My Circus, My Monkeys

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Recently I’ve been focusing a lot on developing characters for a new story-and yes, I said NEW story. As in not the unfinished one I’ve been working on for the last few years…as in the voices in my head that have been nagging me to tell this other(totally unrelated) story,won. They won, I lost. Well, technically I guess I won and I lost. Internal battles are like that.

I’ve noticed that there are usually two main types of writers: the ones who think of characters and develop the plot around them, and the ones who think of plots/storylines and plug the characters into those. I’ve realized that I tend to be more like the latter. I have pages and pages of scribbled story ideas that come to me at random times (like I mentioned in an earlier post), and I might have  general character ideas to go along with the story, but I usually only flesh those out as I’m outlining the plot.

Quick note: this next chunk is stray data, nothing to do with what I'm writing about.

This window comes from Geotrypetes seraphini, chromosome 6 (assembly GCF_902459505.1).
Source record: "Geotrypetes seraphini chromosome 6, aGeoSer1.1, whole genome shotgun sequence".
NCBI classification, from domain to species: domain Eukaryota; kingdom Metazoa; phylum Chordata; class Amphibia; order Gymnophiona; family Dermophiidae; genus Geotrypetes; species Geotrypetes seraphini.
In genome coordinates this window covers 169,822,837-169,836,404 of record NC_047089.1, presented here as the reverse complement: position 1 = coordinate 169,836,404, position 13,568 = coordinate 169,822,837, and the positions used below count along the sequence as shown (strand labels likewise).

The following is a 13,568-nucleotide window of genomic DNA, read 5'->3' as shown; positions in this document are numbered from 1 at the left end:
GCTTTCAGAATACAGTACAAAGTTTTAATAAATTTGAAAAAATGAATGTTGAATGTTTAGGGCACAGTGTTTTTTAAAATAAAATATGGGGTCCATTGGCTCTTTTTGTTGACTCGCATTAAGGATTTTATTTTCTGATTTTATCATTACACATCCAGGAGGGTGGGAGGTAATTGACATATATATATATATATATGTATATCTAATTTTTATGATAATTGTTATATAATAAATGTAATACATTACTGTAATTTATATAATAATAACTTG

I tend to start by visualizing what each character looks like, and try to find a photo of someone who resembles them as reference. I’m definitely  visually oriented, which is why I normally see stories play out in my mind like movies. Also, considering my profession involves meeting new people and hearing their various backgrounds everyday, one would assume that creating characters would come easy to me. One would be wrong. I think that fact actually works against me, because I tend to be so detail and back story focused I get stuck. Just another example of how over-thinking can be a writers curse, I suppose.